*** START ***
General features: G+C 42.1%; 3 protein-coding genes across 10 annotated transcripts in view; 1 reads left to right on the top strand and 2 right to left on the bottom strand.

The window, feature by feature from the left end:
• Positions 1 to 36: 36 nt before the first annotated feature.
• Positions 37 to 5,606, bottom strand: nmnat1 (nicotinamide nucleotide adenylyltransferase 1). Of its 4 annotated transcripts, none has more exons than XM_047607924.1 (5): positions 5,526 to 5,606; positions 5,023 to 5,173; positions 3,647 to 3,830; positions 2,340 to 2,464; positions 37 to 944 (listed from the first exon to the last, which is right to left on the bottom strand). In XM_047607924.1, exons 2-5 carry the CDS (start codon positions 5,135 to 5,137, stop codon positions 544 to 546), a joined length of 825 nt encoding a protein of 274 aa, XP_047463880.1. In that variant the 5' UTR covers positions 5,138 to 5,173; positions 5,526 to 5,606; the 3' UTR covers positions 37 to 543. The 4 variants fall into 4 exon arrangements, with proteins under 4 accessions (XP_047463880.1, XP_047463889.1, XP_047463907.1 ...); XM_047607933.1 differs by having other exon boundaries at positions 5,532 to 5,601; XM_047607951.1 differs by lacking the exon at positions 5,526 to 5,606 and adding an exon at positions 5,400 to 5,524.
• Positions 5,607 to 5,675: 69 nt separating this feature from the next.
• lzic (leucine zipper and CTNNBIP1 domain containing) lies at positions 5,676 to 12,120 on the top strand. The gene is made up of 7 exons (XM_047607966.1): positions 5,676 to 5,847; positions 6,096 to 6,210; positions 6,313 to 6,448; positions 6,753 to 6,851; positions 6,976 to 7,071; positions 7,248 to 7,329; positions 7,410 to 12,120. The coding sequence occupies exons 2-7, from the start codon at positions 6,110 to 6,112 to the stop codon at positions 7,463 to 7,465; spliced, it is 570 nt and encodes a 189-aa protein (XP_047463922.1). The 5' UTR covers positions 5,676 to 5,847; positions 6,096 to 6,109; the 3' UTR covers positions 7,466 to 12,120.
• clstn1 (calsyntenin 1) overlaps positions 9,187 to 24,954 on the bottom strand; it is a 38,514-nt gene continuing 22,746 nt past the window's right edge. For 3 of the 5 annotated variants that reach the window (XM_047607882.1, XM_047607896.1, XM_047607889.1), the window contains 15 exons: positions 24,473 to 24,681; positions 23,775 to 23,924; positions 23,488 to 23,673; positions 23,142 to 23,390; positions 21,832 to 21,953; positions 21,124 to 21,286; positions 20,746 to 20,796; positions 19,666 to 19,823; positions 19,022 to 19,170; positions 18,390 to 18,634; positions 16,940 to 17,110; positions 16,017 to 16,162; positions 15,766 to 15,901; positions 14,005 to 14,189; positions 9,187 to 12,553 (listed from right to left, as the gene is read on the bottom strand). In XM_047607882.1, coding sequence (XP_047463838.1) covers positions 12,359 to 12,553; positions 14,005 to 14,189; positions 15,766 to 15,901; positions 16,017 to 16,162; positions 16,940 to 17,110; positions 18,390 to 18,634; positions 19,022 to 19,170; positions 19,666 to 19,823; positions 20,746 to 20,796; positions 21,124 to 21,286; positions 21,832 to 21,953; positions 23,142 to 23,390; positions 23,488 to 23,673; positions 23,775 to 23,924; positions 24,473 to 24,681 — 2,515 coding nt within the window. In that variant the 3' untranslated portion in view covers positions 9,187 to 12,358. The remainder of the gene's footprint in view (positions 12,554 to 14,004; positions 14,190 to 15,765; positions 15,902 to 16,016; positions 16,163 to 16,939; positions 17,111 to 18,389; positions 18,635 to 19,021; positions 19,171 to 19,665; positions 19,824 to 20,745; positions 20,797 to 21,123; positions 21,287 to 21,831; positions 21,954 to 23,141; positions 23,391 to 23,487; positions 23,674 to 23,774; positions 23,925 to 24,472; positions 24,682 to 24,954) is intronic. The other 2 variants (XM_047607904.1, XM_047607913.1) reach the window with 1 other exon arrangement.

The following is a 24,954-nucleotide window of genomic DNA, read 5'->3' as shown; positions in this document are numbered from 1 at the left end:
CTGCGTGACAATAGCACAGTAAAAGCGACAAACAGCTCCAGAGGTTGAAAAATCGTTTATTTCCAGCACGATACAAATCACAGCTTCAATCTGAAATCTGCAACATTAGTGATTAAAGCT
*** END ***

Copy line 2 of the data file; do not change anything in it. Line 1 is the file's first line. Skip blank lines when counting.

The window, feature by feature from the left end: